“There are a lot of flight schools out there that can help you meet the minimum standards, but PAA strives to produce higher quality pilots,” said Patterson. “The students that they’re sending out into the job market are prepared and competitive. We’re glad to have them onsite at Clarksville Regional.”

PAA is accepting new student applications through May 3 for the summer semester. For more information about PAA programs or to apply, call 931-801-0687 or email Stanford@paero.org.

Clarksville Regional Airport Launches New Website

December 30, 2013 — Clarksville Regional Airport has a new point of destination for online visitors in 2014. The airport added to its recent rebranding efforts by launching a new website. The website is aimed at attracting new visitors to the airport, whether they are just passing through Clarksville or here for an extended stay.

You can visit the airport online at www.clarksvilleregional.com.

Clarksville Regional Featured in Tennessee Aviation Magazine

May 1, 2013 — coverRecently released census figures show Clarksville as being the second fastest-growing metropolitian statistical area (MSA) in the nation from 2011 to 2012. Outlaw Field certainly is making every effort to ensure that aviation in Clarksville is keeping up with that growth. Airport Manager John Patterson is a mover and shaker, and under his guidance, Outlaw Field is becoming a major player in the community. “In order to survive, you have to get involved in the community,” he said. Patterson is a spokesperson for the airport in schools, businesses, organizations, anywhere he is asked to go.

The new $4.85 million terminal also is generating more community involvement with the airport. The multi-media center is a big source of revenue. It is fully-equipped with the latest technology including Wi-Fi. It also has a catering room, a full bar area and holds 100 people and is rented out for conferences, training sessions and meetings.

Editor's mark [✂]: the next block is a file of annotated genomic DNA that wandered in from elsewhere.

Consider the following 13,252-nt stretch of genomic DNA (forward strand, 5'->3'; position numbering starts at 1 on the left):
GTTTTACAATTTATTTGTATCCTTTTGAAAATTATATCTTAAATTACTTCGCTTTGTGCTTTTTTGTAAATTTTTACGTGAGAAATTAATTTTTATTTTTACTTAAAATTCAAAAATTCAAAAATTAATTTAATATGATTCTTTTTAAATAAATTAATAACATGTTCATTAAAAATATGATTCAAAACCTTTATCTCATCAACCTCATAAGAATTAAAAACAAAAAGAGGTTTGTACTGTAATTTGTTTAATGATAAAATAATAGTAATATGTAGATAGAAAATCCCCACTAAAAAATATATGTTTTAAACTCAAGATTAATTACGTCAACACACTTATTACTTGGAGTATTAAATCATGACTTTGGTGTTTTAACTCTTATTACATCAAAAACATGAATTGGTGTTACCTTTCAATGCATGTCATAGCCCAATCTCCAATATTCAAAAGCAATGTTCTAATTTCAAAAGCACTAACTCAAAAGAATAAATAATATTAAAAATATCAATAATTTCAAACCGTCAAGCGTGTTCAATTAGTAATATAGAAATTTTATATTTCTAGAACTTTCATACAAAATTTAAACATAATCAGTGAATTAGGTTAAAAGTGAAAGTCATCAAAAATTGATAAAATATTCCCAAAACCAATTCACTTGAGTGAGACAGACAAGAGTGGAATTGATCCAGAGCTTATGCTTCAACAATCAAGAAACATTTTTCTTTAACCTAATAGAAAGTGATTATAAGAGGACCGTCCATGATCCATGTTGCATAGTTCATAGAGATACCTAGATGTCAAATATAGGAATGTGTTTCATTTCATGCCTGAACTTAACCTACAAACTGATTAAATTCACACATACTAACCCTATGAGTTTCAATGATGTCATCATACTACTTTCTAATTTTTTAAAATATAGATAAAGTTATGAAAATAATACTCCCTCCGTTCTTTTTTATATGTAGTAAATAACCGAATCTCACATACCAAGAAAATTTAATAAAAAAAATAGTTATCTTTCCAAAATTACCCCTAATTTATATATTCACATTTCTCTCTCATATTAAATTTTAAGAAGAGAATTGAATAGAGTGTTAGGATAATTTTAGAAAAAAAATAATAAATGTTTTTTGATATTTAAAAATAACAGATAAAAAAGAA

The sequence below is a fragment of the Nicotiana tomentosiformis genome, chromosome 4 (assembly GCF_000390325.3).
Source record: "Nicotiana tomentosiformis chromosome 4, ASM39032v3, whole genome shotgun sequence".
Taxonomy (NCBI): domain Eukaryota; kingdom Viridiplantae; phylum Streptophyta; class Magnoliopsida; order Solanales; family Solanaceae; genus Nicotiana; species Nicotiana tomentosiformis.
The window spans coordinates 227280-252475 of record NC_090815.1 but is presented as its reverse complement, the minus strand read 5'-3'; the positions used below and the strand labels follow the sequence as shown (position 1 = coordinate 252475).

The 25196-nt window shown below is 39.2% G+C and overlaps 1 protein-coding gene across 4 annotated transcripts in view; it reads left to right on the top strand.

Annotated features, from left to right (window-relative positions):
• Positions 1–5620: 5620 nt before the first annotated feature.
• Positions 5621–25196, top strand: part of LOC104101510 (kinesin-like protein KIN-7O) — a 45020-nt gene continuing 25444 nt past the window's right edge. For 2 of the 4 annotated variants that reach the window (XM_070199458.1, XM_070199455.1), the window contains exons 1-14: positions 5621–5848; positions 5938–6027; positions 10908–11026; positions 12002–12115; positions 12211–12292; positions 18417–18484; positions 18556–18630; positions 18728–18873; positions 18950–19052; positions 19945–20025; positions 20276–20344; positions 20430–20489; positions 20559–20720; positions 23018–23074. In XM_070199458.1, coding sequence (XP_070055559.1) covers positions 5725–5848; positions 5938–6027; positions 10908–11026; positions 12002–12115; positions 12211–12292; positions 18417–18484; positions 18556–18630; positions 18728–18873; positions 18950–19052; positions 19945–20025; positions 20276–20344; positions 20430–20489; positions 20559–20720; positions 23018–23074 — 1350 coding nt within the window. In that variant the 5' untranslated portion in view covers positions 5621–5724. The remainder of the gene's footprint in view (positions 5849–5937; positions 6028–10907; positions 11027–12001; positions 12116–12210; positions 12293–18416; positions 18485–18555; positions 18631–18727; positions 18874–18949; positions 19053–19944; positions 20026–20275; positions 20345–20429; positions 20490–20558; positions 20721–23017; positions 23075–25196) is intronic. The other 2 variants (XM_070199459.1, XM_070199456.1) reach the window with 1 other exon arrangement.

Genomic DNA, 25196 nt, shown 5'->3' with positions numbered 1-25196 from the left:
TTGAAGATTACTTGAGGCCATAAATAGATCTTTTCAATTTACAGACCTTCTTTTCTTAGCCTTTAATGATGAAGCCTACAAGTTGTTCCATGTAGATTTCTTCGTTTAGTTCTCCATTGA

One of Outlaw Field’s neighbors and associates is Fort Campbell. The army base is home to the 101st Airborne; their aviators utilize the airport on a daily basis. They practice take offs, landings and parachuting. The 160th Special Operations Aviation Regiment (Airborne) also referred to as “Night Stalkers” runs special ops helicopter drills. The Night Stalkers are an elite unit known for using night-vision and infrared devices. Their top-notch pilots fly at very low altitudes and high speeds.

In addition, the U. S. Army Golden Knights Parachute Demonstration Team do tandem jumps with Gold Star families. A Gold Star Family is one who has lost a spouse, parent, sibling or child serving in the military. Special Forces also practice parachute maneuvers over the airport.

In liaison with other local businesses, Patterson has set up a joint training initiative at the airport with the Clarksville-Montgomery County School System. Math and science teachers will participate in a summer externship in various work settings in preparation for making their subjects in the classroom relative to real life. As he pointed out, daily activity at an airport encompasses many subjects — fuel management, accounting, grants, retail, customer service and more.

In conjunction with North Central Institute, the airport is planning a huge community day on October 5. “Just Plain Fun Days” will feature food vendors, large inflatables for the kids, band, static display and more.

Patterson wants to see it get bigger and better with more public involvement including the Industrial Development Board and the Chamber of Commerce. Not only is Outlaw Field increasing community relations, it also has an increase in traffic and fuel sales. They had 4,686 flights through January. Of military, privately owned and corporate flights, the greatest increase was in corporate. Fuel sales went to $82,700. “Where we compete is in services and facility; every airport has a runway,” Patterson commented.